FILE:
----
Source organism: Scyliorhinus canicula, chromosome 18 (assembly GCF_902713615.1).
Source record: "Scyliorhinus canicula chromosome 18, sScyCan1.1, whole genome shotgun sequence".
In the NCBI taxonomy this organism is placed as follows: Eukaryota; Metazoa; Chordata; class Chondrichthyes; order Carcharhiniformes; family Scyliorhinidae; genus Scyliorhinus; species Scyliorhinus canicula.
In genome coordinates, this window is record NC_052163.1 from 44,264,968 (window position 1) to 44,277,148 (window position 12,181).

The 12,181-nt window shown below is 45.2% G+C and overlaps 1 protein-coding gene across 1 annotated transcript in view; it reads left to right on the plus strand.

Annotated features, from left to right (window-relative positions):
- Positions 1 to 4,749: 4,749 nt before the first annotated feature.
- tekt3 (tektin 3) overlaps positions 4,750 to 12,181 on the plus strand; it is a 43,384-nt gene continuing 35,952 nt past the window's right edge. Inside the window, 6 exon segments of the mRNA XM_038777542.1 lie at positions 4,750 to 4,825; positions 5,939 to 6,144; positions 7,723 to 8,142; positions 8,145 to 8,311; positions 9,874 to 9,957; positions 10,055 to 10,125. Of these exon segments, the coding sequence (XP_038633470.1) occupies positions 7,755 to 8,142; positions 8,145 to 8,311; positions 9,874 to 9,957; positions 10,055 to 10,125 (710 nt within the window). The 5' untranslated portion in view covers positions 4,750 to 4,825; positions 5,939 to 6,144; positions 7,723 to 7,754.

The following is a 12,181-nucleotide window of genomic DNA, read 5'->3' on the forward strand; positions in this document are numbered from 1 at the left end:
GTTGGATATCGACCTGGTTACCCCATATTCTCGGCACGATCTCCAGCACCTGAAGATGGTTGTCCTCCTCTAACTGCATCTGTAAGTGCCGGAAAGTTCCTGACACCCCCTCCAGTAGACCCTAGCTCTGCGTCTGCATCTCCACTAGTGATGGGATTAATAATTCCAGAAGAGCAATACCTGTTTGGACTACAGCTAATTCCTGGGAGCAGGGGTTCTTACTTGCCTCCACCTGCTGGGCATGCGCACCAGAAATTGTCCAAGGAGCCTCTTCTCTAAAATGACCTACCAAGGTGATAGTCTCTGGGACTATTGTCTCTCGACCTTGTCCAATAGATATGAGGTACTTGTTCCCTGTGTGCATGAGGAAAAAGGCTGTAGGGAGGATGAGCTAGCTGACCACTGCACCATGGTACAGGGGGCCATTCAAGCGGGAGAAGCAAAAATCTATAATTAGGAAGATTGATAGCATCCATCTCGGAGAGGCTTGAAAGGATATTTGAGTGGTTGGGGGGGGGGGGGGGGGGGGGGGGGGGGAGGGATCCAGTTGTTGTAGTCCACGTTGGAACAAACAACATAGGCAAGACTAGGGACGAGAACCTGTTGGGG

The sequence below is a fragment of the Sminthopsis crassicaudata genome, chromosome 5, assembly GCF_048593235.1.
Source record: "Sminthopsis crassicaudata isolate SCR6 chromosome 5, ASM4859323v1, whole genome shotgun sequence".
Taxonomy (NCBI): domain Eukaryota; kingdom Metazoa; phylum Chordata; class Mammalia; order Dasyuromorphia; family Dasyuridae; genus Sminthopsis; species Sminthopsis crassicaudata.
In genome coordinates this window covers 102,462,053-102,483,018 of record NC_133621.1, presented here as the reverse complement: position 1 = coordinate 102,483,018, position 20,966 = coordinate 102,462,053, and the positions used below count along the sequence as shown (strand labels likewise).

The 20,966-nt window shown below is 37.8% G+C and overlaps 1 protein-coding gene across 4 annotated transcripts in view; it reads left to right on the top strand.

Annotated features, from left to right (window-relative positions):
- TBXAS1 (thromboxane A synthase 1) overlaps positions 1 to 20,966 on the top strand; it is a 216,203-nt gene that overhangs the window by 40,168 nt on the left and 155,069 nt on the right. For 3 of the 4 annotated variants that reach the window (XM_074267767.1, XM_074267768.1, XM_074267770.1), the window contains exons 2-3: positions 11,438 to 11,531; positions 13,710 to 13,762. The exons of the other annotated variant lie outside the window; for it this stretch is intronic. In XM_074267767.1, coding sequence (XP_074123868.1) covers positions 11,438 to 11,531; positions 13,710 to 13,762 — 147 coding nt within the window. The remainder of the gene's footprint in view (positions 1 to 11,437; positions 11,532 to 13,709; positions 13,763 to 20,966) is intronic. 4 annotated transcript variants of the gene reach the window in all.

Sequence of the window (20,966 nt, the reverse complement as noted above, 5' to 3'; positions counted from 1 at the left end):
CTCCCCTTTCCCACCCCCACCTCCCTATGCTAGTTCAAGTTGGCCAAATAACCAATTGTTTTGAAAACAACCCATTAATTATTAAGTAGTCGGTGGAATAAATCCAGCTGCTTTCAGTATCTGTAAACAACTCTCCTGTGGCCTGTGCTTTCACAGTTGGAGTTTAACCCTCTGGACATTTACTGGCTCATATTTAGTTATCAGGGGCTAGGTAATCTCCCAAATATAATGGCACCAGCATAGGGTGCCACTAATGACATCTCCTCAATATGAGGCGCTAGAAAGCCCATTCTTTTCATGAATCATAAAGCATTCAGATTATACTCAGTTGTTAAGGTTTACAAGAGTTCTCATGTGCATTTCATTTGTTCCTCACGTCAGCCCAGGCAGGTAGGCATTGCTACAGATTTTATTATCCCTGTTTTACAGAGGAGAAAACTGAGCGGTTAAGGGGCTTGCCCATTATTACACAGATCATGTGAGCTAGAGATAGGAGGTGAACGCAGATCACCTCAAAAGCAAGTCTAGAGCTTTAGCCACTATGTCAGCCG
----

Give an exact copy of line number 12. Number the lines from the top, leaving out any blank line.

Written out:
Source record: "Sminthopsis crassicaudata isolate SCR6 chromosome 5, ASM4859323v1, whole genome shotgun sequence".